The risk of severe disruption to heavy rare earth production due to extreme precipitation may increase two to three times by 2030. To put it straight, entities can’t afford to experience the negative consequences of physical climate-related risks, including flooding, droughts and hurricanes. Kyle Meng emphasises this by “What we just went through with Covid is a window to what climate could do.” Companies are dramatically aware of these risks. 67% of CEOs say they will increase investment in disruption detection and innovation processes to avoid supply chain disruption. However, adapting to climate change is a complex task for economic agents in general, especially with complex supply chains and pathways being unclear on how to do so.


Climate Chains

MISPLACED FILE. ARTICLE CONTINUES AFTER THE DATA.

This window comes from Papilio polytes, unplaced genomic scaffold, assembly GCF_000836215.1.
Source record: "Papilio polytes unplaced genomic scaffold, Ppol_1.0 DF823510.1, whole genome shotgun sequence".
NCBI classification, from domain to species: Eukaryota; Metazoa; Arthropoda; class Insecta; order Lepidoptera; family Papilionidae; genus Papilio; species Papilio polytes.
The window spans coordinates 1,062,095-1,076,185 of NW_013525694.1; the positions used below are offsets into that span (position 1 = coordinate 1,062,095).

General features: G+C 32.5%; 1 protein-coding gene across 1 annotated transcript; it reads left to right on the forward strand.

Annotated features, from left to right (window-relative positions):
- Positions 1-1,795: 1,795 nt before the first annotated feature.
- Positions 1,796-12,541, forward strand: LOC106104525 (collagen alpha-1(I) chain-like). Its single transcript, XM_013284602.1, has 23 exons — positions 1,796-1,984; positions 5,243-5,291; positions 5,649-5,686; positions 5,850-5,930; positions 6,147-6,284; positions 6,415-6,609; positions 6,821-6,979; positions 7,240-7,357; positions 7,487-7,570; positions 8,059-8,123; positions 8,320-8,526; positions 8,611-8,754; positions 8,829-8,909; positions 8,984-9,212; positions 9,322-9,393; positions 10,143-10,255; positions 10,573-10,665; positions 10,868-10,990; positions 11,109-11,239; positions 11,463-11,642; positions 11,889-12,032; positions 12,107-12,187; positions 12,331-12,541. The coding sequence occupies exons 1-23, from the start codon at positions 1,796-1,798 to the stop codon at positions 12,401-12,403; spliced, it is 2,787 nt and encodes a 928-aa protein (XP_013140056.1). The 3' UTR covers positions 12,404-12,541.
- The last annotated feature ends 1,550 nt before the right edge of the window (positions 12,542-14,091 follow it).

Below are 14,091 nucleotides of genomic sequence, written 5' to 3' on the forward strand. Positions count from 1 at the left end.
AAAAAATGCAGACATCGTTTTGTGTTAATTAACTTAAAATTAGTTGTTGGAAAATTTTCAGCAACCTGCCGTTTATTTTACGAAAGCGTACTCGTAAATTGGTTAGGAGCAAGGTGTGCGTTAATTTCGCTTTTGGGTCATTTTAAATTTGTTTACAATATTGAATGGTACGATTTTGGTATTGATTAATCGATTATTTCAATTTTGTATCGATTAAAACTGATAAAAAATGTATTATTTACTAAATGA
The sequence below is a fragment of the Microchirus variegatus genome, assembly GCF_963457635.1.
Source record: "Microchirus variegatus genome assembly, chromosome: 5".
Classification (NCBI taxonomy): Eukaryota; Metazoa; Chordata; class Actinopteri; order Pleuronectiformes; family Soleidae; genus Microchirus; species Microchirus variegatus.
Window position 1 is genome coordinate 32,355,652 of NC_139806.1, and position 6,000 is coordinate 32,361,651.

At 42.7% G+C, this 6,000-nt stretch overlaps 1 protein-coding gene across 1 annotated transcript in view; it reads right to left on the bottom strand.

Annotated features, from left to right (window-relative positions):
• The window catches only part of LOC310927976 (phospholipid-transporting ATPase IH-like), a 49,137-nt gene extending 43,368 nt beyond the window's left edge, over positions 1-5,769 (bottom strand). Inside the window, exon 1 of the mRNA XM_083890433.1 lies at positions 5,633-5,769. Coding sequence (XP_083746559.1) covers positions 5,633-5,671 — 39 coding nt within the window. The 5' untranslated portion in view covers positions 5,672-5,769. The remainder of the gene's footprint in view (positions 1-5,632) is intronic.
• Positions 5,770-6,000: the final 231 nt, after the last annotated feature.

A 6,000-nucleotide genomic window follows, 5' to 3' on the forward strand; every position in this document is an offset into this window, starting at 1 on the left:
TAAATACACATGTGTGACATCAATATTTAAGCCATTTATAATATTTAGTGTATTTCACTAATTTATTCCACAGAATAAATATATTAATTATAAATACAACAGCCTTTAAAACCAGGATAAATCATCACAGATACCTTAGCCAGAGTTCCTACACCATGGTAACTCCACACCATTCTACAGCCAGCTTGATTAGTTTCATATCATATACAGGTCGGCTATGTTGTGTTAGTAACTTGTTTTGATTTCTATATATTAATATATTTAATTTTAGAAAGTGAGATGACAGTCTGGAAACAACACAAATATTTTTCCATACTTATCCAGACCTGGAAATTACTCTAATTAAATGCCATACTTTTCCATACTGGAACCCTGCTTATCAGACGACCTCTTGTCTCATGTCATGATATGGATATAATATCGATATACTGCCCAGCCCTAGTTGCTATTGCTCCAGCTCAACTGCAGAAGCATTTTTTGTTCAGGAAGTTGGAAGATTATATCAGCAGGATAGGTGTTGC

Last year, the magnitude of climate change already caused widespread record low river levels in Europe, China, and the US in the summer of 2022, causing transport performance to drop ten to thirty per cent on average. These had knock-on effects across the globe, with factories and agriculture reducing production, cargo ships having to carry smaller loads, and heightened risks of power blackouts for millions of people. Climate solutions for global supply chains aim to raise ports and other coastal infrastructure to cope with rising sea levels. Supply chains have been identified as “efficient but brittle – vulnerable to breaking down in the face of a pandemic, a war or a natural disaster. Because of outsourcing, off-shoring and insufficient investment in resilience, many supply chains have become complex and fragile.”